It’s little mystery that there are other forms that film can take beside the average A plot, B plot, three-act structure (that which utilizes limitations both for creativity, and for audience pleasure; the pleasure of both knowing how a story will unfold, and in watching something unfold in a new, interesting, or smart way); many of these films attempt to perform feats that other films might easily stray away from, in that they a) might not be commercially viable, and that they b) might be considered boring by the general public which often attends movies for a more “structured” approach (of course, “structured” could just as easily apply to these films, but not due to the inner-workings of plot). These are the films on which I’ll focus here, for a brief bit, because they have caught my attention lately with their ability to capture an audience through various methods which are not necessarily analogous to the common viewing procedures, even if they, themselves, differ wholly from each other (which is very often, but not always, the case).
Of course, I do not claim any expert knowledge on avant-garde cinema, since I am almost just getting into it myself, but I do feel that there is much that can be said and debated over such a topic, and, in wishing to put my thoughts down on how I personally feel toward these works, I hope to perhaps spark such conversation. Right now, I am limiting myself to one film per filmmaker (although this may change over time) and simply detailing what I think he or she is doing with this particular film, in relation to other films and the expectations of those films, and in relation to the audience.
Meshes of the Afternoon; Maya Deren (1943)
Maya Deren spins a yarn over and over and over again, until her story has folded in on itself so many times that it can no longer hold itself together. It is interesting to see how a film like this, made by she and her husband with their own money and home, differs from the newer avant-garde, in that it, more than many others, still attempts to tell a structured story; it is different from films of that time in that it deals more with symbology and a lack of a coherent chronology (and, in that, a rather confused narrative) that would almost exemplify films that would come out much, much later (Satoshi Kon’s Perfect Blue utilizes a similar method of layers upon layers in which we’re never quite sure if what we’re watching is real; of course, Kon’s logic behind his film was very different from Deren’s, and, in that, they could hardly be further apart). Deren’s use of symbols and a looking glass (a window through which time will unfold again and again) provide an escape from that Hollywood style of filmmaking that was so pervasive back in the 1940’s (although she was by no means the only filmmaker participating in films against the grain).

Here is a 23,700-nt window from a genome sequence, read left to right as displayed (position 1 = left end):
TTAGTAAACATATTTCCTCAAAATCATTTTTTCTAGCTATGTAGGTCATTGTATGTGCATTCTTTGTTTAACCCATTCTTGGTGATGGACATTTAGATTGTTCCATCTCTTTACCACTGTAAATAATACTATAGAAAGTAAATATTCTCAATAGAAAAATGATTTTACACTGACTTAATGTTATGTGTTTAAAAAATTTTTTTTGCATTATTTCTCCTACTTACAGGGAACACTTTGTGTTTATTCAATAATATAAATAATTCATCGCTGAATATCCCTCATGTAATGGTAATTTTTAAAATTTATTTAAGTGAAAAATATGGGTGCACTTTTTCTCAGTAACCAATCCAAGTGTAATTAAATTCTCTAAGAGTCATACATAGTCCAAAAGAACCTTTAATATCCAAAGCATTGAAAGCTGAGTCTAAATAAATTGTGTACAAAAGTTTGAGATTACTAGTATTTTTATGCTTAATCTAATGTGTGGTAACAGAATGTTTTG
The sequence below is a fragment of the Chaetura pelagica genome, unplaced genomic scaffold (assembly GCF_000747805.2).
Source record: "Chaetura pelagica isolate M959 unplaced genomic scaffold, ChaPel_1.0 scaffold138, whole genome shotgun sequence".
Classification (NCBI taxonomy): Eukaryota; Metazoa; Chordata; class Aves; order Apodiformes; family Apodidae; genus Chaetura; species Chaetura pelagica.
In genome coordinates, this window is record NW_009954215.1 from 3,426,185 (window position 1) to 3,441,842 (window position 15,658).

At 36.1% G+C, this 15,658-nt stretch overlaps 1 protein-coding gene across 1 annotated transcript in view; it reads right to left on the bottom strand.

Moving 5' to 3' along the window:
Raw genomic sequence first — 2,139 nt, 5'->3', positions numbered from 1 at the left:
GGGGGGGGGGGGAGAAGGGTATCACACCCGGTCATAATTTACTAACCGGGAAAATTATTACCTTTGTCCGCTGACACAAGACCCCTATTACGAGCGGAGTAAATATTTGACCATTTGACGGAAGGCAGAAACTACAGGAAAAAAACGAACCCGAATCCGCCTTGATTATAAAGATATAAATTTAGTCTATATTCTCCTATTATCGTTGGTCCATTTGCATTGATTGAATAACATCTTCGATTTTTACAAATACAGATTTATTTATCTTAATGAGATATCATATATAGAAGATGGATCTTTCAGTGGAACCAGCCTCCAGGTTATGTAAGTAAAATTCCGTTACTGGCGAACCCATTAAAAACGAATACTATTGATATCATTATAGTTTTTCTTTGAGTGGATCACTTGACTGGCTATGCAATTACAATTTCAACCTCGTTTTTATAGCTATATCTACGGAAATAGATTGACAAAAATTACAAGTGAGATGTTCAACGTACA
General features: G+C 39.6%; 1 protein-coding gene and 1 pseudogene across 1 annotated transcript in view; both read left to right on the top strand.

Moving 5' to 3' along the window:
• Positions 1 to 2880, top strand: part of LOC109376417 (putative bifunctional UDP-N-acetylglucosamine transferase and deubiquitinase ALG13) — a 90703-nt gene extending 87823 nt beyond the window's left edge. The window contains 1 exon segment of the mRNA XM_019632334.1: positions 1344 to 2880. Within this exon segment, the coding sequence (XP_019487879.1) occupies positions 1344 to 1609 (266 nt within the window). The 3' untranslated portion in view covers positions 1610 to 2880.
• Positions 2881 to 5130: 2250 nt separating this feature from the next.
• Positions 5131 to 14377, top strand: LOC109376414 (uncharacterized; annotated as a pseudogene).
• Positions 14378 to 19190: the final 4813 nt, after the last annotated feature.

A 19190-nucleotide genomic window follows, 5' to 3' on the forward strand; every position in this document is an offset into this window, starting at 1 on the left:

Shift; Ernie Gehr (1974)
Gehr’s short film follows traffic on a street, which could be filmed a number of ways, and which he does, in fact, film in every number of ways; upside down, backward, canted, normal, slowly, quickly, etc. Here Gehr sets up his film with a standard shot of a car traveling down an anonymous road, and then he instantly begins eschewing notions of what is to come next by keeping us off-balance with every upcoming shot choice, and nearly every use of sound (that which doesn’t so much match the picture as it does the movement and the tone). After turning his camera every which way imaginable, he finally concludes the film with another cinematic technique – the montage – which serves as a surprise to the audience, not only because it was something Gehr himself had never experimented with (at least not publicly), but because nothing in the film would have led one to believe it possible. The film almost feels like an avant-garde Soviet work, in that its editing dynamics work to make the audience feel every cut, every sound, every shift in the possibilities that cinema brings to our natural world.
The Dante Quartet; Stan Brakhage (1987)
Brakhage’s cinema is one of intense beauty, and the landscapes he creates through paint on celluloid are some of the more expressive portraits to be placed into cinema. The Dante Quartet flows like music as Brakhage takes us deeper and deeper into the bowls of Hell, each segment of the film constituting another layer. There are no players within the film, although I suppose one could figure a story, which is not in the least explicit – no, Brakhage is more interested in a feeling imparted on his audience, one of pure emotion, and, in that, it is much more like music than anything else. There is a form that he utilizes, but it is on that is at once both intuitive and methodical at the same time; the real reason for each painting is non-existent, other than how each work will affect those viewing it (music also does not have a primary basis on form; each note is hit because it is right, as opposed to serving some higher purpose, as a shot in a film might). This film dances before the eyes, captures the heart in its grasp, and asks it to feel, to know, to understand.
And there is more to come…